Published: 01st October 2022
NEET counselling process has taken students for a ride: Aspirants, experts list concerns
The recent updates in the criteria for state counselling are another last-minute decision in a series of events that have hampered the counselling for the NEET PG and UG admission this year
The verdict in the case against the Gujarat government for allowing all NEET PG and FMGE qualified candidates from other states with a domicile certificate and proof of Class XI and XII completion in Gujarat, to take part in the NEET PG 2022 State Counselling Rounds, is expected to be out on Monday, October 3. Here's a quick timeline of events. The registration for the state counselling began on September 15, two and a half months after the NEET PG 2022 result was declared on June 1. As these registrations opened, the Admission Committee for Professional Postgraduate Medical Educational Courses (ACPPGMEC) updated the eligibility criteria for applying for state counselling to include out-of-state students.
Disturbed by this sudden change, some aspirants moved the Gujarat High Court on September 19, demanding that the change be rolled back. "There are 1,500 NEET PG seats in Gujarat. Out of these, 900 are clinical seats, for which the competition is the most fierce. More than 3,000 students from Gujarat were already competing for these seats. Now, the government has added 500 more aspirants to the race. It is simply not fair," says Dr Meet Ghonia, a NEET PG aspirant from Gujarat and one of the petitioners in the case.
Changing the rules of the game after it is already in play seems to be the pattern of decision-making when it comes to NEET PG and UG admissions this year. In Maharashtra as well, after the registration began, the counselling authority decided to grant 20% reservation to in-service candidates in the NEET PG counselling. A challenge in the court to Madhya Pradesh implementing the National Medical Commission's fee regulation bill has enforced a stay on the counselling. Telangana too changed the rules for the NEET UG admissions, reserving 15% of seats in Category-B MBBS seats in minority and non-minority private medical colleges to students across India, thereby increasing the number of seats reserved for students from Telangana to 85%. However, there seems to have been no challenge to this decision in the state as of now.
"It is all a political gimmick. There is no method to the way states introduce these changes. In fact, it is becoming a trend to introduce them at the last minute. They get challenged in court, the counselling gets delayed and, in the end, the students suffer. We have requested officials in the Ministry of Health and Family Welfare to ensure that any changes are made before the prospectus of the exam is released and none after that. Medical education is an important matter," remarks Dr Rohan Krishnan, from the Federation of All India Medical Association (FAIMA).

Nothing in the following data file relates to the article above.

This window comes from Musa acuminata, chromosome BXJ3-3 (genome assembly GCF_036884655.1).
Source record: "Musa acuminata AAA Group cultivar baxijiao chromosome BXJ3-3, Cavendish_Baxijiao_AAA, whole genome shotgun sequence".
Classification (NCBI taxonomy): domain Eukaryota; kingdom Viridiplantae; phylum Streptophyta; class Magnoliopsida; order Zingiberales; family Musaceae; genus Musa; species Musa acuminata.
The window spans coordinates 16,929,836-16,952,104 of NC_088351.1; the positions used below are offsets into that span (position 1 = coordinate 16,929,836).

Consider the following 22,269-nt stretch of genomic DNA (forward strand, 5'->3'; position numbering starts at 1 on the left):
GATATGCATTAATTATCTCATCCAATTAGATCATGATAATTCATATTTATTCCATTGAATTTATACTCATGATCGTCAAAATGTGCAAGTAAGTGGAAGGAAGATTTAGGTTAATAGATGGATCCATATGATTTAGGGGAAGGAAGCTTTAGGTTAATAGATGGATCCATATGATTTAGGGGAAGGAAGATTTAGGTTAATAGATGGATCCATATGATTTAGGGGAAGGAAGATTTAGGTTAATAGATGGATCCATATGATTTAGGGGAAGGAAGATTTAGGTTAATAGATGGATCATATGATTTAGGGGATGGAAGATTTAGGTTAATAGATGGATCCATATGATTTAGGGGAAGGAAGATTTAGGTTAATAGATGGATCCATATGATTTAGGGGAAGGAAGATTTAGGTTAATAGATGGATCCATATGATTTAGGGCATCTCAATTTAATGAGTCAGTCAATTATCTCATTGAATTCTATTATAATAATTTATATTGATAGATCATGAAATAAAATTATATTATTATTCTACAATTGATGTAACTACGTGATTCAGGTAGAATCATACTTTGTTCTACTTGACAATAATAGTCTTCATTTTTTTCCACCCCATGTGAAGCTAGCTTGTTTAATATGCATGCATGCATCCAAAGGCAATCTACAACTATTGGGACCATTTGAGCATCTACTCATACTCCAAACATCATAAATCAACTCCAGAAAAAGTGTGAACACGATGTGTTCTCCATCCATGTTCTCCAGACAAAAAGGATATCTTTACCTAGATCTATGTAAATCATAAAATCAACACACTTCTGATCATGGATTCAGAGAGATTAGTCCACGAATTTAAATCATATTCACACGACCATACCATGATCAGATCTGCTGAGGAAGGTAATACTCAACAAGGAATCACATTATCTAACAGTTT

Dr Ghonia, in fact, states that any policy with regard to medical education should be made known to the students well in advance. "When we did our MBBS from 2015-21, we were not aware of these rules. If we were, we would have probably selected some other college or in some other state. Something more suitable. We selected Gujarat colleges with the intention of doing or PG from Gujarat as well. Seats in private colleges do not come cheap in India. We could have probably explored options in other countries as well and it would have made a massive difference in the cost. Our demand now is that this new rule should be implemented for when the current MBBS batch applies for NEET PG and not before that," he states.
"The process has taken the students for a ride this year," observes career advisor Jayaprakash Gandhi. "Now, with these changes, applying separately for different states in private colleges will be difficult. As a result, many seats in the management quota will go vacant again. Students at the NEET PG level do not compromise much. They restrict their choices and are focused on the stream and college they want." However, this dilemma need not be as big of a head-scratcher as it seems. "The government said that during the COVID-19 pandemic, there was a shortage of doctors in Gujarat. And therefore they have allowed out-of-state students to participate in the counselling. That is absurd. In order to increase the number of doctors, you have to increase the number of seats, not create more competition for existing seats," claims Dr Ghonia.
"As the number of applicants increases every year, the government should put in the effort to develop infrastructure at a proportionate pace. Mid-ranking students form a major chunk of applicants in any exam. And this frequent change of rules impacts them the most," reflects Dr Aviral Mathur, President of the Federation of Resident Doctors Association (FORDA). An upgrade of the medical infrastructure and streamlining policies so that students are not caught off-guard seems to be the consensus, both from the aspirants and from the experts. Meanwhile, the NMC, which, when requested by the students to postpone the NEET PG exam, told the Supreme Court that a delay in the medical admission calendar will impact patient healthcare in the country is silent on the growing noise from the students over the uncertainties plaguing the counselling process.
Now, to add to that anxiety, the Supreme Court is set to hear a challenge against the NMC's fee regulation bill on October 21. This bill directs private medical colleges to fix the fee of 50% of their seats as per the fee in government colleges. The matter was also heard in the Kerala High Court, which stated that since the fee is regulated for private medical colleges in the state already, the order does not apply. The Supreme Court's verdict in this case, when it does come, will once again shift the scales for students who are vying to get into an accessible, affordable and good-quality medical college in the country.